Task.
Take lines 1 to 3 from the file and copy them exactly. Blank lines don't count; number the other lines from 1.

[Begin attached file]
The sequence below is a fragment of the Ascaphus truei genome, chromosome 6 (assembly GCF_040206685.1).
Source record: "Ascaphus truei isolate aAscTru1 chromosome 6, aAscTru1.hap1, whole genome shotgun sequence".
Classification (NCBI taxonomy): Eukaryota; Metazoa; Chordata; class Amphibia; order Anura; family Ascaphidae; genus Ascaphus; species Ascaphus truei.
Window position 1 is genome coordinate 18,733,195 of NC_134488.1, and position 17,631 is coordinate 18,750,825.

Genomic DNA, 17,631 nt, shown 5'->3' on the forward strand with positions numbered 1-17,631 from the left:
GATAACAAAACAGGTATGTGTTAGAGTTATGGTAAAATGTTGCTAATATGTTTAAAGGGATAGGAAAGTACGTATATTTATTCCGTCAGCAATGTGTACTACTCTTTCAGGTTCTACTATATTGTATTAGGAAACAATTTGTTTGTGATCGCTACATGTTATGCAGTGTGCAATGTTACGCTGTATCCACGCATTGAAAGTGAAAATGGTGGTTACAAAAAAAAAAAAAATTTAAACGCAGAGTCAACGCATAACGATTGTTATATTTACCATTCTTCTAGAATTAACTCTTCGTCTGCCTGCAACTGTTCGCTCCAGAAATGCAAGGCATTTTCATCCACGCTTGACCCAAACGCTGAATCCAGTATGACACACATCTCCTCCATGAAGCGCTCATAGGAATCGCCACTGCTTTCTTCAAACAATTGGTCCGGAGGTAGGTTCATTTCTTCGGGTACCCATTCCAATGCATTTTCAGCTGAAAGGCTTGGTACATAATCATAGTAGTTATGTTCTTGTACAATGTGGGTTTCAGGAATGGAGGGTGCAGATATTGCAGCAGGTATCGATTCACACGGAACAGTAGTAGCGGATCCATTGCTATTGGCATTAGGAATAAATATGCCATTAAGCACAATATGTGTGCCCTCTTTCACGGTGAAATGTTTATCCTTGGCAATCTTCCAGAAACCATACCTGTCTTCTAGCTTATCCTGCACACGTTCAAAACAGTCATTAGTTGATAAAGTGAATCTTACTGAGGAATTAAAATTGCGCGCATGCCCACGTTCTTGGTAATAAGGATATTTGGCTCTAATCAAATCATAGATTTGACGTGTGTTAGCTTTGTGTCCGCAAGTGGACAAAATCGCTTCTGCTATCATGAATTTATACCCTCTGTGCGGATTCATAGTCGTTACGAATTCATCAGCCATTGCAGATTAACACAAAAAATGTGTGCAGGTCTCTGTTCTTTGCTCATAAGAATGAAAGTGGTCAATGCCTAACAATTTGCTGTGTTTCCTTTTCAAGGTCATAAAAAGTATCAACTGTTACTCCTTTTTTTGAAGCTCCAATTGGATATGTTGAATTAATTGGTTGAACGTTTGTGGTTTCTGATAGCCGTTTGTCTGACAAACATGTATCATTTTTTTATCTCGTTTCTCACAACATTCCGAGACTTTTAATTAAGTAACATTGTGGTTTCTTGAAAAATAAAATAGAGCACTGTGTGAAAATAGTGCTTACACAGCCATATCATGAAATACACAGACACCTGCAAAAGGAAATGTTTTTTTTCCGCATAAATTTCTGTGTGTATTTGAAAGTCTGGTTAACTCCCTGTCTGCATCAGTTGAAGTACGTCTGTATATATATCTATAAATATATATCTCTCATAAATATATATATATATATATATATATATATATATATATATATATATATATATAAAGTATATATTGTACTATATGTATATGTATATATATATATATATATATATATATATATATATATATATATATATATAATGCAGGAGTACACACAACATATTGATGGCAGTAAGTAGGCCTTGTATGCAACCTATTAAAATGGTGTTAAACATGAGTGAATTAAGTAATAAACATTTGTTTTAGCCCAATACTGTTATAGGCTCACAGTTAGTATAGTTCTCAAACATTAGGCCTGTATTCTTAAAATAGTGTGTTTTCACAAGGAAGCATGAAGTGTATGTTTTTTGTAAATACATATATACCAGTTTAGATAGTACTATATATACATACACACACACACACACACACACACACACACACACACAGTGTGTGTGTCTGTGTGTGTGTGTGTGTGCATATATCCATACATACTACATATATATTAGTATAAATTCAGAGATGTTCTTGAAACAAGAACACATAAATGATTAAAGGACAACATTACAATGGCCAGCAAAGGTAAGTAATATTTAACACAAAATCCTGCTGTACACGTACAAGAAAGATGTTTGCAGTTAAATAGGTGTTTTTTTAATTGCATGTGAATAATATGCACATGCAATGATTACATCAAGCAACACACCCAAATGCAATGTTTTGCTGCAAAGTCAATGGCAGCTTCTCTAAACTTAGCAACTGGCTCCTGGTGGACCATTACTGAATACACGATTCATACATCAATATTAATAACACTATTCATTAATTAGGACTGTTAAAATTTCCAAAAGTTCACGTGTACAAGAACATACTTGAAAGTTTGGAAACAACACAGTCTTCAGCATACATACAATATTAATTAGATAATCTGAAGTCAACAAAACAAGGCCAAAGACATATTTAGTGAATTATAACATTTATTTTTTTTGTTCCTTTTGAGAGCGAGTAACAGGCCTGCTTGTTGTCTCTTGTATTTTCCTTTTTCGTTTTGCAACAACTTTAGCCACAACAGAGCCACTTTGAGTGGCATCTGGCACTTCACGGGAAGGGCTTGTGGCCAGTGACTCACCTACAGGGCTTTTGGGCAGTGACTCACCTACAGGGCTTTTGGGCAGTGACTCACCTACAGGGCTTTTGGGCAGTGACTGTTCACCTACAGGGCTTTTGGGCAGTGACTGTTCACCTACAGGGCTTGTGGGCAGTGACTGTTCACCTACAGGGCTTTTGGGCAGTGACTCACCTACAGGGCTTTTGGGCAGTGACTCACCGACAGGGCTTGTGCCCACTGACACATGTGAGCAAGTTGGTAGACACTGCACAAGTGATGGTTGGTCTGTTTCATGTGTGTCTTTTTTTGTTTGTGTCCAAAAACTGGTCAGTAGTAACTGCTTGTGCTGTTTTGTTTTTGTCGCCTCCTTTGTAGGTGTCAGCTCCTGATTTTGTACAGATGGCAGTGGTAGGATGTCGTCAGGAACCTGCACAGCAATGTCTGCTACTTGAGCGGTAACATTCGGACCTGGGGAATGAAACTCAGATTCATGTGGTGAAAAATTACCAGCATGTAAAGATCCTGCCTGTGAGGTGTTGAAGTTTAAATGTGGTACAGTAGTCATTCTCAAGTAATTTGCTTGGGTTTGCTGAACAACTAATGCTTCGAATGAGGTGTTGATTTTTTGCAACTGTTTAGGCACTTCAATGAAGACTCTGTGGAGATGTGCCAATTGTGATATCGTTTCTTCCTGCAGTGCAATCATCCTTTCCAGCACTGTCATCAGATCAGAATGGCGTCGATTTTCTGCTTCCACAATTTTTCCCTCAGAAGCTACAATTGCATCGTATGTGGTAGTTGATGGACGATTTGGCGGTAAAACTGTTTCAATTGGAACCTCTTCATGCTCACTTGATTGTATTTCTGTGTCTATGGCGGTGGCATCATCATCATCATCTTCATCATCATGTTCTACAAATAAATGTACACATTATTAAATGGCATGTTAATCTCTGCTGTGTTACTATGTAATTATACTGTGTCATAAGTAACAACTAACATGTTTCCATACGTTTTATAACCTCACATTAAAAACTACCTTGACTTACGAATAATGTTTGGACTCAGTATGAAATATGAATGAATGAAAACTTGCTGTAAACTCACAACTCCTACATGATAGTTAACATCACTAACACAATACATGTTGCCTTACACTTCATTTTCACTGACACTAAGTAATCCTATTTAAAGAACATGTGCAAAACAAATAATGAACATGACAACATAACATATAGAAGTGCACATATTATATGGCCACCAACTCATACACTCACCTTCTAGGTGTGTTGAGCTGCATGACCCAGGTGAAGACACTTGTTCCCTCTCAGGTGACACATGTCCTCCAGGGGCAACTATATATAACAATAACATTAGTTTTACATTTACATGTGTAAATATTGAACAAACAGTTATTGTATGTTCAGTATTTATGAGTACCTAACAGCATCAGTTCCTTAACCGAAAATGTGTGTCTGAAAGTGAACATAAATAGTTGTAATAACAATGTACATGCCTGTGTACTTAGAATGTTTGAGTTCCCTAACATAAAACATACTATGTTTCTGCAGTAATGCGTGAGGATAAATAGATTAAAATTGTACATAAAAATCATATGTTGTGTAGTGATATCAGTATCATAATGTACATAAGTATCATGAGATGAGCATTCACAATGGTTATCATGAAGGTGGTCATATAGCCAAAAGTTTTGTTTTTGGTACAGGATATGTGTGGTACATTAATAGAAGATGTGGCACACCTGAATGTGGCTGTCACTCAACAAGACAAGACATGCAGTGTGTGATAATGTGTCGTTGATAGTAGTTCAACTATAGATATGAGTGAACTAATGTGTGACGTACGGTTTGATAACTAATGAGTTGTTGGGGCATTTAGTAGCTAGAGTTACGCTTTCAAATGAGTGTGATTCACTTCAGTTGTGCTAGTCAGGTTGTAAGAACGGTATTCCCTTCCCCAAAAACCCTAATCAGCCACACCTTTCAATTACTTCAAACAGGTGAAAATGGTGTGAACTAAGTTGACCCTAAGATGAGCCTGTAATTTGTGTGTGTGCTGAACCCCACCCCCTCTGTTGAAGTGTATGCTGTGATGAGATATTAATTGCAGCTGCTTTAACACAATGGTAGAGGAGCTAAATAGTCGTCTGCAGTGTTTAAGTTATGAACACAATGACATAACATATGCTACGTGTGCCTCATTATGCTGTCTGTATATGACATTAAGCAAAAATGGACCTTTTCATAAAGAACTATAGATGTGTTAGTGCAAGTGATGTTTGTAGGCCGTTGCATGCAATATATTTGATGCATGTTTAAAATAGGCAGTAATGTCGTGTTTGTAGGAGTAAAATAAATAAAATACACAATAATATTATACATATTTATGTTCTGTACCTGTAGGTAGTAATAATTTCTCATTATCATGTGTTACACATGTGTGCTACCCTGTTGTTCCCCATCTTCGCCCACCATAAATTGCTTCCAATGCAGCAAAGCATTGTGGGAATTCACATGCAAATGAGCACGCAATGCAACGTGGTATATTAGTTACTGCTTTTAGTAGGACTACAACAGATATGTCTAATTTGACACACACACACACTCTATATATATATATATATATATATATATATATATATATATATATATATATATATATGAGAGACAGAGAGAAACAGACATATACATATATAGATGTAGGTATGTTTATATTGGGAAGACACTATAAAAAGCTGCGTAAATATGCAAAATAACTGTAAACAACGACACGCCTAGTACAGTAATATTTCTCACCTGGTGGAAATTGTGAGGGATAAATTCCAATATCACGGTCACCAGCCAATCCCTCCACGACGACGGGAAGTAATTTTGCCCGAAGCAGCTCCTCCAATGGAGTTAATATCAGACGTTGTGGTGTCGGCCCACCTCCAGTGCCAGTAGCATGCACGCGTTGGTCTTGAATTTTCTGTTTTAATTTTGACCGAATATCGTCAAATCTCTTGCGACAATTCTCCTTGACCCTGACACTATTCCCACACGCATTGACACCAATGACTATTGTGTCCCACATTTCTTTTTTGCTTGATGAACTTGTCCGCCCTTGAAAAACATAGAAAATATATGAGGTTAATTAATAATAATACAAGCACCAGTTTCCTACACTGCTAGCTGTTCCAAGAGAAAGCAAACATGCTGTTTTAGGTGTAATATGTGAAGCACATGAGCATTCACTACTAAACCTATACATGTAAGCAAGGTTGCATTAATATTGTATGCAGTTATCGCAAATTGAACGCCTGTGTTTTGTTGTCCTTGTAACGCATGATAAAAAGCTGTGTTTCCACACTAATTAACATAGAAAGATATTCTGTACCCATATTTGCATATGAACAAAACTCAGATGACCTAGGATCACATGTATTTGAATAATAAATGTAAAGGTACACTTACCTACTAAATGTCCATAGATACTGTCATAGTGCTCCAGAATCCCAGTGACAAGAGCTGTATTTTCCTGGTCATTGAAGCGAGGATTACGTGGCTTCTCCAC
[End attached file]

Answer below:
The sequence below is a fragment of the Ascaphus truei genome, chromosome 6 (assembly GCF_040206685.1).
Source record: "Ascaphus truei isolate aAscTru1 chromosome 6, aAscTru1.hap1, whole genome shotgun sequence".
Classification (NCBI taxonomy): Eukaryota; Metazoa; Chordata; class Amphibia; order Anura; family Ascaphidae; genus Ascaphus; species Ascaphus truei.